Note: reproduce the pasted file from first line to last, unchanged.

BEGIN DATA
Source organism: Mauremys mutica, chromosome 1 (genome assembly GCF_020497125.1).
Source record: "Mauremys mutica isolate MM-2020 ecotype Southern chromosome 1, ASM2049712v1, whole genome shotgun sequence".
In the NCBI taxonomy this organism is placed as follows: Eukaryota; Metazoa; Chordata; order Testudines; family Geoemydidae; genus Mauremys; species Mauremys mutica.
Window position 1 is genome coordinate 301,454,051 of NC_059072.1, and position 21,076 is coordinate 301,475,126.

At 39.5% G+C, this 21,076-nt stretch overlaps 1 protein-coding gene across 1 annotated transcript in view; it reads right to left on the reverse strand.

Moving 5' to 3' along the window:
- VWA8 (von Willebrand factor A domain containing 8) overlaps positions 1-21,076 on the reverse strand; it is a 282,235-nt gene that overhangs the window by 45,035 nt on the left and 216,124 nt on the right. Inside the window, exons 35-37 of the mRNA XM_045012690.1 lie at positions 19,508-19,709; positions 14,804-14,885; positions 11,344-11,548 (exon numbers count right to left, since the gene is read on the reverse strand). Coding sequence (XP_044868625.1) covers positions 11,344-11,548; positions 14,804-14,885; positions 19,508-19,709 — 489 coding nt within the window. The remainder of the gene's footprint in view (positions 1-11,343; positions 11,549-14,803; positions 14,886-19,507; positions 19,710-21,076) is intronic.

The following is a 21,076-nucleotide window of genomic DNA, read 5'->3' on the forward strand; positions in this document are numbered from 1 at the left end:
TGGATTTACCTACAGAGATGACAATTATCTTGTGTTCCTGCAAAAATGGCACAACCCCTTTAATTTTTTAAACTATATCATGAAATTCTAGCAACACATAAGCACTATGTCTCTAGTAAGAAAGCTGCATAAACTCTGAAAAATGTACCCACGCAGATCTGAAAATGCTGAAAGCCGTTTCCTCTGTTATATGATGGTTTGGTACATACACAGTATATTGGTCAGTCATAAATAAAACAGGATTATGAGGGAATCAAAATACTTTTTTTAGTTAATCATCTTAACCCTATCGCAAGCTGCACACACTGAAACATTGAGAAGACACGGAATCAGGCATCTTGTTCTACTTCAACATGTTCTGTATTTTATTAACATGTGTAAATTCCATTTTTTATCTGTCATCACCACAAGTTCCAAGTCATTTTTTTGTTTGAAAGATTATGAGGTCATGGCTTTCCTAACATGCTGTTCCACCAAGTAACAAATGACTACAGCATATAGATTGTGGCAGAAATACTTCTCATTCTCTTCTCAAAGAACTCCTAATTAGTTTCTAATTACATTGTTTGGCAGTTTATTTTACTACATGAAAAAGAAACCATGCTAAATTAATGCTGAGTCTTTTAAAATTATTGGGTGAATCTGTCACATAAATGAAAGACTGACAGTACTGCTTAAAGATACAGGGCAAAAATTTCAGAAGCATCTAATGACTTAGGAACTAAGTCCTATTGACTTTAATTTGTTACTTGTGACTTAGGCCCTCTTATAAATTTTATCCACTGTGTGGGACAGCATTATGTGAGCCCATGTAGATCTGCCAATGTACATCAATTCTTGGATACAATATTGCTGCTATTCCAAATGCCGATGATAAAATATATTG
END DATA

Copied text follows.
Source organism: Mauremys mutica, chromosome 1 (genome assembly GCF_020497125.1).
Source record: "Mauremys mutica isolate MM-2020 ecotype Southern chromosome 1, ASM2049712v1, whole genome shotgun sequence".
In the NCBI taxonomy this organism is placed as follows: Eukaryota; Metazoa; Chordata; order Testudines; family Geoemydidae; genus Mauremys; species Mauremys mutica.
Window position 1 is genome coordinate 301,454,051 of NC_059072.1, and position 21,076 is coordinate 301,475,126.

At 39.5% G+C, this 21,076-nt stretch overlaps 1 protein-coding gene across 1 annotated transcript in view; it reads right to left on the reverse strand.

Moving 5' to 3' along the window:
- VWA8 (von Willebrand factor A domain containing 8) overlaps positions 1-21,076 on the reverse strand; it is a 282,235-nt gene that overhangs the window by 45,035 nt on the left and 216,124 nt on the right. Inside the window, exons 35-37 of the mRNA XM_045012690.1 lie at positions 19,508-19,709; positions 14,804-14,885; positions 11,344-11,548 (exon numbers count right to left, since the gene is read on the reverse strand). Coding sequence (XP_044868625.1) covers positions 11,344-11,548; positions 14,804-14,885; positions 19,508-19,709 — 489 coding nt within the window. The remainder of the gene's footprint in view (positions 1-11,343; positions 11,549-14,803; positions 14,886-19,507; positions 19,710-21,076) is intronic.

The following is a 21,076-nucleotide window of genomic DNA, read 5'->3' on the forward strand; positions in this document are numbered from 1 at the left end:
TGGATTTACCTACAGAGATGACAATTATCTTGTGTTCCTGCAAAAATGGCACAACCCCTTTAATTTTTTAAACTATATCATGAAATTCTAGCAACACATAAGCACTATGTCTCTAGTAAGAAAGCTGCATAAACTCTGAAAAATGTACCCACGCAGATCTGAAAATGCTGAAAGCCGTTTCCTCTGTTATATGATGGTTTGGTACATACACAGTATATTGGTCAGTCATAAATAAAACAGGATTATGAGGGAATCAAAATACTTTTTTTAGTTAATCATCTTAACCCTATCGCAAGCTGCACACACTGAAACATTGAGAAGACACGGAATCAGGCATCTTGTTCTACTTCAACATGTTCTGTATTTTATTAACATGTGTAAATTCCATTTTTTATCTGTCATCACCACAAGTTCCAAGTCATTTTTTTGTTTGAAAGATTATGAGGTCATGGCTTTCCTAACATGCTGTTCCACCAAGTAACAAATGACTACAGCATATAGATTGTGGCAGAAATACTTCTCATTCTCTTCTCAAAGAACTCCTAATTAGTTTCTAATTACATTGTTTGGCAGTTTATTTTACTACATGAAAAAGAAACCATGCTAAATTAATGCTGAGTCTTTTAAAATTATTGGGTGAATCTGTCACATAAATGAAAGACTGACAGTACTGCTTAAAGATACAGGGCAAAAATTTCAGAAGCATCTAATGACTTAGGAACTAAGTCCTATTGACTTTAATTTGTTACTTGTGACTTAGGCCCTCTTATAAATTTTATCCACTGTGTGGGACAGCATTATGTGAGCCCATGTAGATCTGCCAATGTACATCAATTCTTGGATACAATATTGCTGCTATTCCAAATGCCGATGATAAAATATATTG